The Huntington panel that hears some code violation cases will undergo an internal annual review to analyze its effectiveness, over the objection of Town Supervisor Chad Lupinacci.
The Town Board approved allowing the town attorney to institute and conduct an annual review of the Bureau of Administrative Adjudication, which hears cases including noise complaints, illegal business operations and illegal dumping in town waterways. It does not preside over cases involving violations of building and traffic codes.
The bureau has operated since September 2020 and hears cases that had been handled in Third District Court.
Town Board member Joan Cergol, co-sponsor of the resolution with Gene Cook, said the review will provide yearly data that can be analyzed to see whether expectations of the bureau are met, such as moving disputes along faster than had been happening before the bureau was established.
"This is not an attempt for some ‘gotcha,’ " Cergol said. "I’m not making any assumptions that there’s anything wrong; I think we should be able to see data every year so we can evaluate it, especially since this is an add-on to town government."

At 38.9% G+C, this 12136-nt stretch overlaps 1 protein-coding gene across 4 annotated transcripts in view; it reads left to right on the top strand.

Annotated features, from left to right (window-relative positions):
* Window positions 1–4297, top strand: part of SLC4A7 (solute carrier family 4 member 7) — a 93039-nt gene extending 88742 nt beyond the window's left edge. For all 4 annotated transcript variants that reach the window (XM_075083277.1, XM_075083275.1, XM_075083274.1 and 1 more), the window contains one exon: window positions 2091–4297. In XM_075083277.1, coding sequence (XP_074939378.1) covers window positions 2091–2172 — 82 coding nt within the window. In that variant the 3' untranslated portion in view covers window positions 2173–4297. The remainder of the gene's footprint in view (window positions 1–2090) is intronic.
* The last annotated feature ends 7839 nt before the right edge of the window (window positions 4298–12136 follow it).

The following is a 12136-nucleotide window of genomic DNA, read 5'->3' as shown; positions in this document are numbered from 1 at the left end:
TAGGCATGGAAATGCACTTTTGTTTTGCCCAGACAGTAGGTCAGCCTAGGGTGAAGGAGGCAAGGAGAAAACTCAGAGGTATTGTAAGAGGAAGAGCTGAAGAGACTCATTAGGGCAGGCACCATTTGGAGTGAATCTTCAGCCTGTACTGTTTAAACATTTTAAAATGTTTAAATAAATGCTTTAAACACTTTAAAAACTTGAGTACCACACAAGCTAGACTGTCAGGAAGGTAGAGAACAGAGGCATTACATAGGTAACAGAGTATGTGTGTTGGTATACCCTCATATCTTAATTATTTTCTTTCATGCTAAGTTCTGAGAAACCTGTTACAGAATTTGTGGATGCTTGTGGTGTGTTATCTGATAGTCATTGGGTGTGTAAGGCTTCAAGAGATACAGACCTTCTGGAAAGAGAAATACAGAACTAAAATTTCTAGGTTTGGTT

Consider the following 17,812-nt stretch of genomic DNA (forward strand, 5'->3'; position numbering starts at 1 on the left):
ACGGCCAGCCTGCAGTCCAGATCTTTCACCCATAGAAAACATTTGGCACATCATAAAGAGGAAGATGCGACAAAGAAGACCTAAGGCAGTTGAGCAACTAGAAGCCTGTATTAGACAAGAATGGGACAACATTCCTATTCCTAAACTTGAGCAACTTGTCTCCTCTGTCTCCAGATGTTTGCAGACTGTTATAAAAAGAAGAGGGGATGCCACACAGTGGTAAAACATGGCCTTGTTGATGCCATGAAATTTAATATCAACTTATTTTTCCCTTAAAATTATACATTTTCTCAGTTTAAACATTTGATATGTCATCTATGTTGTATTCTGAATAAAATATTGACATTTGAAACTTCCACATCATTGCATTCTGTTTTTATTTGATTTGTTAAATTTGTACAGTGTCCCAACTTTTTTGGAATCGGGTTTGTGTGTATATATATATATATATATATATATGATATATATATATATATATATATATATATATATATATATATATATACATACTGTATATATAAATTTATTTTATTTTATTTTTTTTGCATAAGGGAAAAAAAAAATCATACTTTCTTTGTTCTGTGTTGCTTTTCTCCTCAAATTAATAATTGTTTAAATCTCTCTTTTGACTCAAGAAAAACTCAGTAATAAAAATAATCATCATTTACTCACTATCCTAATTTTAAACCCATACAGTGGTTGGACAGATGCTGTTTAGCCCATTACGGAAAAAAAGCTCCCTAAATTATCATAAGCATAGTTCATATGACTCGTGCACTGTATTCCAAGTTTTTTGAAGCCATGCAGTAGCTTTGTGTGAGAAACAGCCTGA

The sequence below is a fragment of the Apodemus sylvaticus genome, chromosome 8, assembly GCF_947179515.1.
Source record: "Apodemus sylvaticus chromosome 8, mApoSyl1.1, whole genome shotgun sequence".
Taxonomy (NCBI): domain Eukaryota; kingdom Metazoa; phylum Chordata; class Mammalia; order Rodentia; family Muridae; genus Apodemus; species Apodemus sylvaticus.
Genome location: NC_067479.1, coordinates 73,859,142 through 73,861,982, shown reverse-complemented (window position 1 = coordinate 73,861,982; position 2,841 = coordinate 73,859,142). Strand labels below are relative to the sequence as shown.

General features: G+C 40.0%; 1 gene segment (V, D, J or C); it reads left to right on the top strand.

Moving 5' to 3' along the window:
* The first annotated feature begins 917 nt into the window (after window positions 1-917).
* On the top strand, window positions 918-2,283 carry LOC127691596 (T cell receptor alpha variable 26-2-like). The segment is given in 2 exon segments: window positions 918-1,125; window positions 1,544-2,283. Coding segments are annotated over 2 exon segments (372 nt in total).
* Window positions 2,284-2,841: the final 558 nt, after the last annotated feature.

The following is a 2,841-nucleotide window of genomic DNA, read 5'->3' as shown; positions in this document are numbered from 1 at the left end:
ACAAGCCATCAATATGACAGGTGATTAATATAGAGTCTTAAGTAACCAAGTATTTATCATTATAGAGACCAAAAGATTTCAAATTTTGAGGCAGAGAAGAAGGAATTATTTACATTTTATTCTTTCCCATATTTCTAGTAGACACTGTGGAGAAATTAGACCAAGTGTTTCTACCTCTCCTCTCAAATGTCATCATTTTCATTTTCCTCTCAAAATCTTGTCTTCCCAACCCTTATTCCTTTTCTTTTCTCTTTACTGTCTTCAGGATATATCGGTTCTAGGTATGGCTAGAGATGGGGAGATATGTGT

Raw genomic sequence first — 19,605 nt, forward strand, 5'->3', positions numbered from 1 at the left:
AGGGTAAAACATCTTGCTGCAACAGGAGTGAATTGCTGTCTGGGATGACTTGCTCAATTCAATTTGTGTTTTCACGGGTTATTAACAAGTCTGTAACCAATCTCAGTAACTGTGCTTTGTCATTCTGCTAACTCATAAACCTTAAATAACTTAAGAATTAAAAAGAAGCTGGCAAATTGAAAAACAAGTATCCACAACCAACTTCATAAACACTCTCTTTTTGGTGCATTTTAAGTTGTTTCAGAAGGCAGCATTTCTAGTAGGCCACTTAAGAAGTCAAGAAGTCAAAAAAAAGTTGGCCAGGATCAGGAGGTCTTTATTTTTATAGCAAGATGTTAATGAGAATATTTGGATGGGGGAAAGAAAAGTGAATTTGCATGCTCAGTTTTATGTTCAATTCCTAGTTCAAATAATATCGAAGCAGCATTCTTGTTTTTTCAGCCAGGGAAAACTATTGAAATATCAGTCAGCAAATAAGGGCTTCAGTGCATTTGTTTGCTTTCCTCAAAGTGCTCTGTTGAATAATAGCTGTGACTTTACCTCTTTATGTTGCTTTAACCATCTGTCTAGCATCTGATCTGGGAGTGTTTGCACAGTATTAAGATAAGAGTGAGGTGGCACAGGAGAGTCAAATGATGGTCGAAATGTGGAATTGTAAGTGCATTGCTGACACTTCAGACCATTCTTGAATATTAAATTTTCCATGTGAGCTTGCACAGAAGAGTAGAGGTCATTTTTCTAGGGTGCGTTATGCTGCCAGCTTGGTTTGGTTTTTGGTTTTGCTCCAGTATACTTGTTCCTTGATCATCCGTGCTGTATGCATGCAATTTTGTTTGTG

Cergol said questions would include how many cases have been heard and their outcomes, how many adjournments and default judgments have been issued, and how default fees are collected. She said she would also check on the possibility of capturing data on the demographics of those appearing before the court.
Cergol said the town has invested money in the bureau and needs to make sure it’s getting a return on its investment.
"The investment is not just financial, it’s are we adjudicating matters more quickly, which then helps our communities," Cergol said. "If we’re not, then we need to reevaluate."
The measure was approved 4-1 at the Nov. 4 town board meeting. Supervisor Chad Lupinacci voted against the resolution.
"The Director and Chief Administrative Law Judge of the Bureau is required to submit an annual report on the Bureau’s operations and statistics," he wrote in an email. "It is an absurd conflict of interest to have the attorneys who prosecute cases before the Bureau conduct an annual review of the Bureau."
Cook said there’s no harm in extra oversight.
"It’s a new system for the town and we want to make sure it’s effective and it is covering everything it’s supposed to cover," Cook said.
Cergol said she expects a report before the end of the year.